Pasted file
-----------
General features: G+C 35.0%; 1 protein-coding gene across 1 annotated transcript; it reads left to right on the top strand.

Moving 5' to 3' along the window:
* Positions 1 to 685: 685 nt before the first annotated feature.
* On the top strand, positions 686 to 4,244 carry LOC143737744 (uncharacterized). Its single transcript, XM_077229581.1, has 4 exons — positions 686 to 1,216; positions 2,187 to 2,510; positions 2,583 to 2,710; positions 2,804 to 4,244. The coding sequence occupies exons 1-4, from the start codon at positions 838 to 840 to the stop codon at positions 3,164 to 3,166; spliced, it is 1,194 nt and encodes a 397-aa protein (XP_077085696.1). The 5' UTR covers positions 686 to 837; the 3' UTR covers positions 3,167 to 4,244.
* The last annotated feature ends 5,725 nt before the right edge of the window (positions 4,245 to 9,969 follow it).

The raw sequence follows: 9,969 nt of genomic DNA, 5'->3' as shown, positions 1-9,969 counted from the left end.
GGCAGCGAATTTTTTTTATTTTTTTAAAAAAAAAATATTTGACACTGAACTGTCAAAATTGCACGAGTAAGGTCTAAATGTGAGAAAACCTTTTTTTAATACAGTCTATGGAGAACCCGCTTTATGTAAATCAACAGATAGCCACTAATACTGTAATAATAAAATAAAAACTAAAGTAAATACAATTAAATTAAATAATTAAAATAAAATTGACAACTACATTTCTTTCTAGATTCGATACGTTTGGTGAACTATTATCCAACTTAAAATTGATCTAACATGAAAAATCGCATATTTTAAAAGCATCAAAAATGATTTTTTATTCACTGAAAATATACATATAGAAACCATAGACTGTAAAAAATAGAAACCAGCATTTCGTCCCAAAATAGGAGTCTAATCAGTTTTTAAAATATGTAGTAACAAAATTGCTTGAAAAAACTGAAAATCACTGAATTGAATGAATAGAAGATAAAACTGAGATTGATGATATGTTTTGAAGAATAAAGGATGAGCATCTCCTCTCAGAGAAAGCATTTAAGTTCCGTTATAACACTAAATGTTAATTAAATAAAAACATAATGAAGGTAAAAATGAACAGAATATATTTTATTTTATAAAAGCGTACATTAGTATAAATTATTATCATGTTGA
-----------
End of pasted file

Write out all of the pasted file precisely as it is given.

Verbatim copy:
General features: G+C 35.0%; 1 protein-coding gene across 1 annotated transcript; it reads left to right on the top strand.

Moving 5' to 3' along the window:
* Positions 1 to 685: 685 nt before the first annotated feature.
* On the top strand, positions 686 to 4,244 carry LOC143737744 (uncharacterized). Its single transcript, XM_077229581.1, has 4 exons — positions 686 to 1,216; positions 2,187 to 2,510; positions 2,583 to 2,710; positions 2,804 to 4,244. The coding sequence occupies exons 1-4, from the start codon at positions 838 to 840 to the stop codon at positions 3,164 to 3,166; spliced, it is 1,194 nt and encodes a 397-aa protein (XP_077085696.1). The 5' UTR covers positions 686 to 837; the 3' UTR covers positions 3,167 to 4,244.
* The last annotated feature ends 5,725 nt before the right edge of the window (positions 4,245 to 9,969 follow it).

The raw sequence follows: 9,969 nt of genomic DNA, 5'->3' as shown, positions 1-9,969 counted from the left end.
GGCAGCGAATTTTTTTTATTTTTTTAAAAAAAAAATATTTGACACTGAACTGTCAAAATTGCACGAGTAAGGTCTAAATGTGAGAAAACCTTTTTTTAATACAGTCTATGGAGAACCCGCTTTATGTAAATCAACAGATAGCCACTAATACTGTAATAATAAAATAAAAACTAAAGTAAATACAATTAAATTAAATAATTAAAATAAAATTGACAACTACATTTCTTTCTAGATTCGATACGTTTGGTGAACTATTATCCAACTTAAAATTGATCTAACATGAAAAATCGCATATTTTAAAAGCATCAAAAATGATTTTTTATTCACTGAAAATATACATATAGAAACCATAGACTGTAAAAAATAGAAACCAGCATTTCGTCCCAAAATAGGAGTCTAATCAGTTTTTAAAATATGTAGTAACAAAATTGCTTGAAAAAACTGAAAATCACTGAATTGAATGAATAGAAGATAAAACTGAGATTGATGATATGTTTTGAAGAATAAAGGATGAGCATCTCCTCTCAGAGAAAGCATTTAAGTTCCGTTATAACACTAAATGTTAATTAAATAAAAACATAATGAAGGTAAAAATGAACAGAATATATTTTATTTTATAAAAGCGTACATTAGTATAAATTATTATCATGTTGA